6. 6. Tax Aspects of Municipal Bonds <ul><li>Interest Income on municipal bonds is exempt from federal income taxes. Many states also exempt this income from state taxes. This makes them VERY attractive investments to groups in higher tax brackets. </li></ul><ul><li>For example, for someone in the highest tax bracket (31% tax rate in the old days) a municipal bond with a yield of 5.52% is equivalent to a 8% yield from a taxable security. </li></ul><ul><li>The Tax Reform Act (TRA) of 1986 changed the rules substantially: </li></ul><ul><ul><li>Tax exempt “Muni” bonds represent lost income for the Federal Gvt. </li></ul></ul><ul><ul><li>The TRA limited the issuance of private purpose bonds; A bond is private purpose if: 1) Non-governmental groups use 10% or more of the bond proceeds or 2) 10% or more of the bond is secured by private property or revenues </li></ul></ul><ul><ul><li>Repealed tax exempt status of many bond types (IDB’s, stadia, etc.) </li></ul></ul><ul><ul><li>In general, spelled out much more clearly those bond purposes that were public and private, effectively tightening what local governments could do with tax exempt bonds. </li></ul></ul>
  7. 7. Issuing Debt in the Market <ul><li>Bonds are sold to investors in a Bond Market. These bonds are sold via a three stage process: </li></ul><ul><li>Origination : Most governments use an independent financial advisor who prepares primary documents (Official Statement and Notice of Sale), reviews the financing structure, and is involved in marketing the bonds. </li></ul><ul><li>Underwriting : Sale of Bonds occurs in one of three ways: </li></ul><ul><ul><li>Private Placement (not used for Public Offerings) </li></ul></ul><ul><ul><li>Competitive Bidding (used for Public Sale) </li></ul></ul><ul><ul><li>Negotiation (used for Public Sale) </li></ul></ul><ul><ul><li>Fees are paid to sellers (underwriters) in this process. The choice of method depends upon the size and complexity of the issue, the credit quality of the issuer, and market conditions. </li></ul></ul><ul><li>Distribution : The distribution of bonds and payments to buyers. Obviously these must be closely tracked. </li></ul>
  8. 8. Key Players in the Bond Game <ul><li>Underwriters/Bond Houses : These actors work with city officials to structure the deal and prepare the official statement. They are very interested in seeing a deal go through because they get paid a percentage of the proceeds. </li></ul><ul><li>Bond Counsel : Lawyers who work out the technicalities of a deal. They insure that a bond is structured so that it is tax exempt. (also share in the proceeds) </li></ul><ul><li>Ratings Agencies/Bond Insurers : Standard and Poor’s and Moody’s are the main players. They assess a bond and rate the bond according to various factors. They also can be called upon to insure the bond (guaranteeing payment) thereby raising the bond rating and lowering the interest rate. </li></ul><ul><li>Bond Buyers : Purchasers of bond issues. In the “old days” wealthy families. Now this market is dominated by large institutional investors who buy bonds in bulk. </li></ul>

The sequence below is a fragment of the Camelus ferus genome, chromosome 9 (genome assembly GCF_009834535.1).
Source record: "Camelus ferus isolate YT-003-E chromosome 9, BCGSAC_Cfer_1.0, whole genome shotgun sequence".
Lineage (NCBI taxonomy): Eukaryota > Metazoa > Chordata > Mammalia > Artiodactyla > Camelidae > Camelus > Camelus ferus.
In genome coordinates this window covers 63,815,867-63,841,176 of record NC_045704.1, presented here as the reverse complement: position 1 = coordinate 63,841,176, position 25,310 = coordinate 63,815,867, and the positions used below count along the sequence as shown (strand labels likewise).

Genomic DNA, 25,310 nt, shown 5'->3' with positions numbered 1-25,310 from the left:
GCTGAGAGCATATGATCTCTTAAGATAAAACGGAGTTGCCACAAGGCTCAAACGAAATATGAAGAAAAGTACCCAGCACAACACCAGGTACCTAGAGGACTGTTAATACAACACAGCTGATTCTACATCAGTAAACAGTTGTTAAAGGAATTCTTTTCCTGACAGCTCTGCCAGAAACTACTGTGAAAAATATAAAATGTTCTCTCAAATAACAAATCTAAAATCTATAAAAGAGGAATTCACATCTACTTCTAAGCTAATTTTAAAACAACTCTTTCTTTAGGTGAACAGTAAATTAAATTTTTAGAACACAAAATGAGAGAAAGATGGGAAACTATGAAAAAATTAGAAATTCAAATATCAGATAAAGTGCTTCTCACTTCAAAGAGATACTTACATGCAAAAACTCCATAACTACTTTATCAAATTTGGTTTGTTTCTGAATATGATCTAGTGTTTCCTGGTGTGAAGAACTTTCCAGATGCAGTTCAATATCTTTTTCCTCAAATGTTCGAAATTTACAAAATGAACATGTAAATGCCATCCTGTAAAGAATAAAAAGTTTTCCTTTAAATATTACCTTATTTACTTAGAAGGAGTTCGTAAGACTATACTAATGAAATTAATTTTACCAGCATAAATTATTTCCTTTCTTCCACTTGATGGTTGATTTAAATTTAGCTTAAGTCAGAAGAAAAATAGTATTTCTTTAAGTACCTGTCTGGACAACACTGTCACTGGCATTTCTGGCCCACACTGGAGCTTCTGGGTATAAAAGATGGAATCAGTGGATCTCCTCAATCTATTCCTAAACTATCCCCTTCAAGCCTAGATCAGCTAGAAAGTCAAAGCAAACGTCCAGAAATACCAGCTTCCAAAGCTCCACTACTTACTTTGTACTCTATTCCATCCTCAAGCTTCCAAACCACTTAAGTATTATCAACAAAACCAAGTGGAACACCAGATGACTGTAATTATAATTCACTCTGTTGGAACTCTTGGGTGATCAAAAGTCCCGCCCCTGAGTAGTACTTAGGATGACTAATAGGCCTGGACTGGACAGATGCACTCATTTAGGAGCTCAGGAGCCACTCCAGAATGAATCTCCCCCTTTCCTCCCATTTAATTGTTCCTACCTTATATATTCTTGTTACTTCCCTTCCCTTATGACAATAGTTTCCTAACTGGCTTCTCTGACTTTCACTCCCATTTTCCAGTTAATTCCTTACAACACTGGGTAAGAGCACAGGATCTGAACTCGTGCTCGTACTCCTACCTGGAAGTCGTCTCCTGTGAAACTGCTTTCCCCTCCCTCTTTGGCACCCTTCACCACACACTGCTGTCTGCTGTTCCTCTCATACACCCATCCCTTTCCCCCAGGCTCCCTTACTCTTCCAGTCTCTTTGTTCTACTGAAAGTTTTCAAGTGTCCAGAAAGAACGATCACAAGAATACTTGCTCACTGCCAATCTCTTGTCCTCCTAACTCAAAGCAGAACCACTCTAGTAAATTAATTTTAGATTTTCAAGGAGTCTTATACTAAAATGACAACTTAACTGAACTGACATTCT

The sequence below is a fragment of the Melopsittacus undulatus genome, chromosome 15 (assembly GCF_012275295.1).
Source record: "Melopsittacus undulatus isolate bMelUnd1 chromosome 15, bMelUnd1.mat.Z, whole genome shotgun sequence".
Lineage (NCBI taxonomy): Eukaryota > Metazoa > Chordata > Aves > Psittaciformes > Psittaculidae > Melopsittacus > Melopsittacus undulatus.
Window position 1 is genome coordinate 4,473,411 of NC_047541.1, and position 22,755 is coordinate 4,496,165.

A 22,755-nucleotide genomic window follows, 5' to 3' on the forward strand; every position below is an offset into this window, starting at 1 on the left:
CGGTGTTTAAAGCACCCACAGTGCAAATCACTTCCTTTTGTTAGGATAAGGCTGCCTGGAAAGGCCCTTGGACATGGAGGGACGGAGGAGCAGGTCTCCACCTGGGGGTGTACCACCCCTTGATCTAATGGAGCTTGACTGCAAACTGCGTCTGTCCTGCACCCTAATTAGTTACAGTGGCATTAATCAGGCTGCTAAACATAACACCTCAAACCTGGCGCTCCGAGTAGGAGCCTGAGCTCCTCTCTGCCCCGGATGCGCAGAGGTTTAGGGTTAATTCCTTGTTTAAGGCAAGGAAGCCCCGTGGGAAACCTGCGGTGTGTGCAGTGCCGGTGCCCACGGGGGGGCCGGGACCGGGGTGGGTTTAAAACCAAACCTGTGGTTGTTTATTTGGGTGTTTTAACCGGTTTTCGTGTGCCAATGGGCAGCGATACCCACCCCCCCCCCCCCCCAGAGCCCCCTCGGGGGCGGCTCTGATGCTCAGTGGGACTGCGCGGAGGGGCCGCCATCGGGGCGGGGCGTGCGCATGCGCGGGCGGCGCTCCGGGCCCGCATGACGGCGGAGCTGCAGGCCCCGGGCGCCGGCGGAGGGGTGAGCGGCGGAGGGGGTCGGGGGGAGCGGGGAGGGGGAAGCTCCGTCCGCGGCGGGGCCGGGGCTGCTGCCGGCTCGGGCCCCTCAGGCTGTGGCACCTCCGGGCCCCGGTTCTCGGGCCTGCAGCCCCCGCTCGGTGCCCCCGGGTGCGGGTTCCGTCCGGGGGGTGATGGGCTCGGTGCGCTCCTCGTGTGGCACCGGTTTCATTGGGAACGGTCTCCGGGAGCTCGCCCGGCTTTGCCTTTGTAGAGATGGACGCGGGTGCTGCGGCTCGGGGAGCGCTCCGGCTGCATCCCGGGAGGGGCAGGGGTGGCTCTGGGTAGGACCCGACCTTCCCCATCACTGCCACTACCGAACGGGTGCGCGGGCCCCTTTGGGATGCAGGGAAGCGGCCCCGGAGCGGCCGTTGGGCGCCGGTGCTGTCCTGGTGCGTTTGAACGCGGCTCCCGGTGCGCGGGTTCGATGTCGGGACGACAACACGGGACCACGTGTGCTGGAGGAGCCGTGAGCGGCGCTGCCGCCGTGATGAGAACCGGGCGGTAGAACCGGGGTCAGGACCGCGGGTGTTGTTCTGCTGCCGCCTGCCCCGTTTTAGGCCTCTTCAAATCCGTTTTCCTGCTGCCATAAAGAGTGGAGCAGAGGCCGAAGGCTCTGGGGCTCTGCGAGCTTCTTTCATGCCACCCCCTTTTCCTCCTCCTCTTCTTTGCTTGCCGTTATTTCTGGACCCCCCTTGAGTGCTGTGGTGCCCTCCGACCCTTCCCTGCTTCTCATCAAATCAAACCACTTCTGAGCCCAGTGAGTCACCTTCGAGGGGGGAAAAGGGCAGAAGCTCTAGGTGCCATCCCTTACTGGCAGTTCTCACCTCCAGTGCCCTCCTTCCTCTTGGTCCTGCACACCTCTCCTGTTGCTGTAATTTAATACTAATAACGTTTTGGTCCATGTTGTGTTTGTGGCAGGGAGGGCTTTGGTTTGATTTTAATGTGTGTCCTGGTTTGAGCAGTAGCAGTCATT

9. 9. Credit Quality and Bond Ratings <ul><li>Credit Quality is VERY important to local government. Governments are typically rated by Standard and Poor’s, Moody’s, and Fitch’s. Better credit ratings lead to lower interest rates. </li></ul><ul><li>Debt Burden Very General Rules of Thumb Debt should not exceed: </li></ul><ul><ul><li>10% of Assessed Value - 15% per capita personal income </li></ul></ul><ul><ul><li>20% over previous year - 90% authorized by state law </li></ul></ul><ul><li>Other important factors in Credit Quality include: </li></ul><ul><ul><li>Budgetary Soundness - Tax Burden </li></ul></ul><ul><ul><li>Overall Economic Conditions - Flow of Funds Structure </li></ul></ul><ul><ul><li>Covenants </li></ul></ul><ul><li>Municipal bond defaults occur when a city makes known that they simply cannot pay their debt. These are disastrous! Drives the credit rating down and the interest rates up and generally make it much more difficult for a government to borrow money. </li></ul>
  10. 10. Indicators of Tallahassee’s Credit Quality Debt Service as a Percentage of General Government Expenditures Debt Service per Capita
  11. 11. The Bond Ratings Breakdown = Tallahassee Bond Ratings = Florida Bond Ratings BBB+ BBB BBB- BBB+ BBB BBB- Baa1 Baa2 Baa3 Medium Quality BB+ BB BB- BB+ BB BB- Ba1 Ba2 Ba3 Speculative B thru D (default) B thru D (default) B thru C (Default) Very Speculative/ Default A+ A A- A+ A A- A1 A2 A3 Med-High Quality AA+ AA AA- AA+ AA AA- Aa1 Aa2 Aa3 High Quality AAA AAA Aaa Best Quality Fitch S & Ps Moody’s Philly & DC
  12. 13. Bond Ratings Cont’d <ul><li>Ratings for given issues occur on two levels: 1) “Issue” creditworthiness -- Likelihood of payment: the capacity and willingness of the obligor to meet its financial commitment --Nature of and provisions of the obligation; -- Protection afforded by, and relative position of, the obligation in the event of bankruptcy, reorganization, or other arrangement </li></ul><ul><li>2) “Issuer” creditworthiness </li></ul><ul><li>-- This focuses on the obligor's capacity and willingness to meet its financial commitments as they come due. --It does not apply to any specific financial obligation </li></ul><ul><li>Example: City of Tallahassee’s Affordable Housing Fund </li></ul><ul><li>Municipalities can acquire Bond Insurance or Bank Letters of Credit to improve the marketability and lower the interest rates of a bond issue. </li></ul>